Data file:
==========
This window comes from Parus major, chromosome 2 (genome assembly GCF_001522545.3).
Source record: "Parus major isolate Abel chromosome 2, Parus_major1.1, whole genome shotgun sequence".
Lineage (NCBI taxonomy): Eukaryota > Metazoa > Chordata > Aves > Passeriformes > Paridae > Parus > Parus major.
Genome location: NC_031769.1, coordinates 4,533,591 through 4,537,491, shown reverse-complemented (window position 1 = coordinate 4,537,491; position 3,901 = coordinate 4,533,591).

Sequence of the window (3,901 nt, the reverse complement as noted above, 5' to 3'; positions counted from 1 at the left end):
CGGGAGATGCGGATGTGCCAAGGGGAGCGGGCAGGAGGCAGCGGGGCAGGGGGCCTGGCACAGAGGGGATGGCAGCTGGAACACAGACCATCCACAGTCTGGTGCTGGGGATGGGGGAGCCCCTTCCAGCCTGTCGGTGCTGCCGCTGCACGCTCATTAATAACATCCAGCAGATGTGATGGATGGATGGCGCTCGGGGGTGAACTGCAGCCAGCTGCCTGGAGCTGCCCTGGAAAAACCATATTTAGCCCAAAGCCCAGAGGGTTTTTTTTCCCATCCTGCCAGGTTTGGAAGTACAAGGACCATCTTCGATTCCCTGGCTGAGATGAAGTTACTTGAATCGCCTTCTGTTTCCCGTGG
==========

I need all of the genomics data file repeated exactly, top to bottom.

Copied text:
This window comes from Parus major, chromosome 2 (genome assembly GCF_001522545.3).
Source record: "Parus major isolate Abel chromosome 2, Parus_major1.1, whole genome shotgun sequence".
Lineage (NCBI taxonomy): Eukaryota > Metazoa > Chordata > Aves > Passeriformes > Paridae > Parus > Parus major.
Genome location: NC_031769.1, coordinates 4,533,591 through 4,537,491, shown reverse-complemented (window position 1 = coordinate 4,537,491; position 3,901 = coordinate 4,533,591).

Sequence of the window (3,901 nt, the reverse complement as noted above, 5' to 3'; positions counted from 1 at the left end):
CGGGAGATGCGGATGTGCCAAGGGGAGCGGGCAGGAGGCAGCGGGGCAGGGGGCCTGGCACAGAGGGGATGGCAGCTGGAACACAGACCATCCACAGTCTGGTGCTGGGGATGGGGGAGCCCCTTCCAGCCTGTCGGTGCTGCCGCTGCACGCTCATTAATAACATCCAGCAGATGTGATGGATGGATGGCGCTCGGGGGTGAACTGCAGCCAGCTGCCTGGAGCTGCCCTGGAAAAACCATATTTAGCCCAAAGCCCAGAGGGTTTTTTTTCCCATCCTGCCAGGTTTGGAAGTACAAGGACCATCTTCGATTCCCTGGCTGAGATGAAGTTACTTGAATCGCCTTCTGTTTCCCGTGG